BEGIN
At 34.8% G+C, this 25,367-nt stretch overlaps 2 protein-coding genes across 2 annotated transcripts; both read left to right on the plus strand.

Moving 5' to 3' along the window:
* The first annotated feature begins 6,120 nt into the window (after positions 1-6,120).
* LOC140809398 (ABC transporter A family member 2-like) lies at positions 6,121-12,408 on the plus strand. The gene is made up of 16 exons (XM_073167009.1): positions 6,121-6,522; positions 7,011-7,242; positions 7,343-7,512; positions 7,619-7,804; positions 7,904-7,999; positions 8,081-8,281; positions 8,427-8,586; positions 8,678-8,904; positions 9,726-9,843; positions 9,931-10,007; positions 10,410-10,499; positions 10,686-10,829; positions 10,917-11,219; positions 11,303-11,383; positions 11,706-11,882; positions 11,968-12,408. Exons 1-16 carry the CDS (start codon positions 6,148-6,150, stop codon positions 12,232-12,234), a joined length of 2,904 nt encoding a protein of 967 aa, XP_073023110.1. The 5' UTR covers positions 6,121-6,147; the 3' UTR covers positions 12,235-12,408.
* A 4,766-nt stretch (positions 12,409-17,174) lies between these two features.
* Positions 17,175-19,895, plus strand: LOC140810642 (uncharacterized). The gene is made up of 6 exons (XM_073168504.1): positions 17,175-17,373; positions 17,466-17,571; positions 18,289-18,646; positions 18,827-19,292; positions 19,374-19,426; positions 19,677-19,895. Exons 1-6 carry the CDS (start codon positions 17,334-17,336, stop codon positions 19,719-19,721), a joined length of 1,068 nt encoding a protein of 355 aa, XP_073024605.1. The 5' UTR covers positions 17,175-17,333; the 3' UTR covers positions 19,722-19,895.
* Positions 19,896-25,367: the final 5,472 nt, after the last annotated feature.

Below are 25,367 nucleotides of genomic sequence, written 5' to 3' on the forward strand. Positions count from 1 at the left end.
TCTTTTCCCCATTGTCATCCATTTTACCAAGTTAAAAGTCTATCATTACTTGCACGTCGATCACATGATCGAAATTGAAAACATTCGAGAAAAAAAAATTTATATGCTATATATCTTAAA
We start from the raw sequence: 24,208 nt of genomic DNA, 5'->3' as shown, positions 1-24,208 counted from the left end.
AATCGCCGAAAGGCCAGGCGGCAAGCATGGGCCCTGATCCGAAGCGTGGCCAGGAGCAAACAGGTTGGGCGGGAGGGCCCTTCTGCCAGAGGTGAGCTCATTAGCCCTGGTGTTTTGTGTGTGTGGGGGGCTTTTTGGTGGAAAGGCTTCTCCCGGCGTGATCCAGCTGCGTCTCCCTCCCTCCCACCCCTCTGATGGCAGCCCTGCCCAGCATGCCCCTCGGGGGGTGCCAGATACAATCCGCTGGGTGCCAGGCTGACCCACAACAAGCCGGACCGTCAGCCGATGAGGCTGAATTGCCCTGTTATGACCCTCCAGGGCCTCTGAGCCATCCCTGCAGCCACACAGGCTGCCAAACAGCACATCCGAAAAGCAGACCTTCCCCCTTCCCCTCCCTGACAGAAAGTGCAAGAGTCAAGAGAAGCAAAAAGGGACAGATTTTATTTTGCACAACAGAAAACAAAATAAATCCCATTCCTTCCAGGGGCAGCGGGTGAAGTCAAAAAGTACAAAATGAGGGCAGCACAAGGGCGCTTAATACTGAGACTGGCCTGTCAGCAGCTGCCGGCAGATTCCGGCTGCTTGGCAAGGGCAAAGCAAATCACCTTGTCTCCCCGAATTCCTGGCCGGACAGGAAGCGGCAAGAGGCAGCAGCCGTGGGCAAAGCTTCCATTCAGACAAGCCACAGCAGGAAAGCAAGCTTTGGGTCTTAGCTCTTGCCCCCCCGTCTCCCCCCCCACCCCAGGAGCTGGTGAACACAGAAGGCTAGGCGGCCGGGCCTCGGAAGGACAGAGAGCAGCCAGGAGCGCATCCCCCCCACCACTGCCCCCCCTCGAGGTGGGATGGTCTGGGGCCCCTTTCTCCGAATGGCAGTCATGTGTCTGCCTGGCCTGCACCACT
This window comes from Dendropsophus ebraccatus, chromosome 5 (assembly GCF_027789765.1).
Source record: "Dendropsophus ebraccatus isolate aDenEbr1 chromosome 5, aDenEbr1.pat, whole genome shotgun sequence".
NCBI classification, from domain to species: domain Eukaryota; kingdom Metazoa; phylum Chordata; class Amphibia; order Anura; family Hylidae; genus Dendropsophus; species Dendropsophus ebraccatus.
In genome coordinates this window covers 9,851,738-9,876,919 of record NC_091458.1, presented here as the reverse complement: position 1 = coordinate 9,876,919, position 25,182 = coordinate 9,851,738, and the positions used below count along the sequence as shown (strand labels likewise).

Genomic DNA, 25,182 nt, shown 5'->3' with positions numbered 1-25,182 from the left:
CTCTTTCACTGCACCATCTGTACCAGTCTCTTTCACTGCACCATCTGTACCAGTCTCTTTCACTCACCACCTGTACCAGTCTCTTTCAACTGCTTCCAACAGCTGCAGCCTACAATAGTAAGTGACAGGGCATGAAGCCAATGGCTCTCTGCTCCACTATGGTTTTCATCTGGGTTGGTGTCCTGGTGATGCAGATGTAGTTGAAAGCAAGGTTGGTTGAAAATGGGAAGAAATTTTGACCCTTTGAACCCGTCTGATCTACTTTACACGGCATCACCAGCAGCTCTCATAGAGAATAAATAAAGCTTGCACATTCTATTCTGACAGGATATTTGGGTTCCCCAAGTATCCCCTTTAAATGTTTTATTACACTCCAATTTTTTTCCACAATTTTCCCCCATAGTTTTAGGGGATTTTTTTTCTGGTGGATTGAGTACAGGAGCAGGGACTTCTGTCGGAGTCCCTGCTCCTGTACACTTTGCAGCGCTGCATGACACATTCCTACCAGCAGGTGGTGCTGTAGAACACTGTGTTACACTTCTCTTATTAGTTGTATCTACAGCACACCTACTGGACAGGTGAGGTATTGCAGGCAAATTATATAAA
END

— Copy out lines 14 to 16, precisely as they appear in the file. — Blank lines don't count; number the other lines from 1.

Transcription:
NCBI classification, from domain to species: domain Eukaryota; kingdom Metazoa; phylum Chordata; class Amphibia; order Anura; family Hylidae; genus Dendropsophus; species Dendropsophus ebraccatus.
In genome coordinates this window covers 9,851,738-9,876,919 of record NC_091458.1, presented here as the reverse complement: position 1 = coordinate 9,876,919, position 25,182 = coordinate 9,851,738, and the positions used below count along the sequence as shown (strand labels likewise).

Genomic DNA, 25,182 nt, shown 5'->3' with positions numbered 1-25,182 from the left: